Sunday, October 21, 2007

Tropical Corn for Ethanol?

It's not just switch grass and miscanthus that are being studied for ethanol production possibilities. Tropical corn is also being examined in all places, central Illinois:

Urbana – When University of Illinois crop scientist Fred Below began growing tropical maize, the form of corn grown in the tropics, he was looking for novel genes for the utilization of nitrogen fertilizer and was hoping to discover information that could be useful to American corn producers.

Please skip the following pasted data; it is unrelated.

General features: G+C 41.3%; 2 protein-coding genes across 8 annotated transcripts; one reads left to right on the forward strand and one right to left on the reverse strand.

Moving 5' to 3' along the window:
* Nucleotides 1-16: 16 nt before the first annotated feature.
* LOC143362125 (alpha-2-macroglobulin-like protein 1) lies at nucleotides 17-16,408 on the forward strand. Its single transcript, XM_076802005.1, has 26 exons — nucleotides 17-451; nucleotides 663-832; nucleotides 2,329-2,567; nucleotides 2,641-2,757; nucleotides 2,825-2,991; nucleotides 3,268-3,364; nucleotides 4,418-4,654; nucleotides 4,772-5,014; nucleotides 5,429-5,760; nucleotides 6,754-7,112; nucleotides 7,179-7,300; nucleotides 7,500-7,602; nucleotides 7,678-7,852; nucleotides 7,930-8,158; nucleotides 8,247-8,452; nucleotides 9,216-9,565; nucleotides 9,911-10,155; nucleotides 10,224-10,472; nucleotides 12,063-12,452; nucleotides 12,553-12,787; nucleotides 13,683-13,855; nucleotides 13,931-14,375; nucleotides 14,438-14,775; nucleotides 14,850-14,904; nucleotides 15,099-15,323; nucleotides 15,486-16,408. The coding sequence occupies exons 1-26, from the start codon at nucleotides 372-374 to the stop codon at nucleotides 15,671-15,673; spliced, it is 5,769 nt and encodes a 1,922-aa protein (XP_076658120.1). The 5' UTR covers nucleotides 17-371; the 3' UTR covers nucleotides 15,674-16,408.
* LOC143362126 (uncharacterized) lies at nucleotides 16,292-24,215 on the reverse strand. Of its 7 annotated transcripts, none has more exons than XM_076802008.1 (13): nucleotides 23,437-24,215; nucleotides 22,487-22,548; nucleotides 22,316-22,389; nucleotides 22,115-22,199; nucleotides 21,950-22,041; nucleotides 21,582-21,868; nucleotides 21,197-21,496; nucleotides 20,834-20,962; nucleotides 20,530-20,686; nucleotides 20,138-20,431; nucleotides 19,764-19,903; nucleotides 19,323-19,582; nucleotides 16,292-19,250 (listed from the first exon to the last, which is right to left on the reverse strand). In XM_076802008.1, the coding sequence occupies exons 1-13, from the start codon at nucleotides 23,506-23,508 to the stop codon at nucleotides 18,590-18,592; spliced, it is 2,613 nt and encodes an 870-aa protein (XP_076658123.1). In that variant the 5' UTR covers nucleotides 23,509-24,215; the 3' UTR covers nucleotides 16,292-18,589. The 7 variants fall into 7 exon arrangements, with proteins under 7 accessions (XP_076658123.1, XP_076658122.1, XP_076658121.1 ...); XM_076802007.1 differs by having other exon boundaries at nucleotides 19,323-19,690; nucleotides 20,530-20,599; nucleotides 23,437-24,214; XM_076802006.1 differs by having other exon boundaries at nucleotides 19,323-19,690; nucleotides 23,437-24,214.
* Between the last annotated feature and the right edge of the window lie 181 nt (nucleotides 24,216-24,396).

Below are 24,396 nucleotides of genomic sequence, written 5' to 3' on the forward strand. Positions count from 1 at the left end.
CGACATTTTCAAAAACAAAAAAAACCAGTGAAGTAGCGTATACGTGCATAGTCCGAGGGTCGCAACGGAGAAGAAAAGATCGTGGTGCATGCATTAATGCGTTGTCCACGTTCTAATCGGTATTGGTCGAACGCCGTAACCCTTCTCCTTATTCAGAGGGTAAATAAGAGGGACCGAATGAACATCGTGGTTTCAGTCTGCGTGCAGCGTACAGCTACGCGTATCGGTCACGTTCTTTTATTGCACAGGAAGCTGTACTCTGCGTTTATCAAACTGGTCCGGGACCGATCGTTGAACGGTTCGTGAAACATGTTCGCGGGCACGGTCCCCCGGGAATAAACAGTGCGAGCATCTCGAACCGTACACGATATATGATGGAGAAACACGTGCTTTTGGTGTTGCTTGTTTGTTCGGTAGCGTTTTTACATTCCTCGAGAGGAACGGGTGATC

Now, however, it appears that maize itself may prove to be the ultimate U.S. biofuels crop. Early research results show that tropical maize, when grown in the Midwest, requires few crop inputs such as nitrogen fertilizer, chiefly because it does not produce any ears.

Maize also is easier for producers to integrate into their current operations than some other dedicated energy crops because it can be easily rotated with corn or soybeans, and can be planted, cultivated and harvested with the same equipment U.S. farmers already have.

Finally, tropical maize stalks are believed to require less processing than corn grain, corn stover, switchgrass, Miscanthus giganteus and the scores of other plants now being studied for biofuel production.

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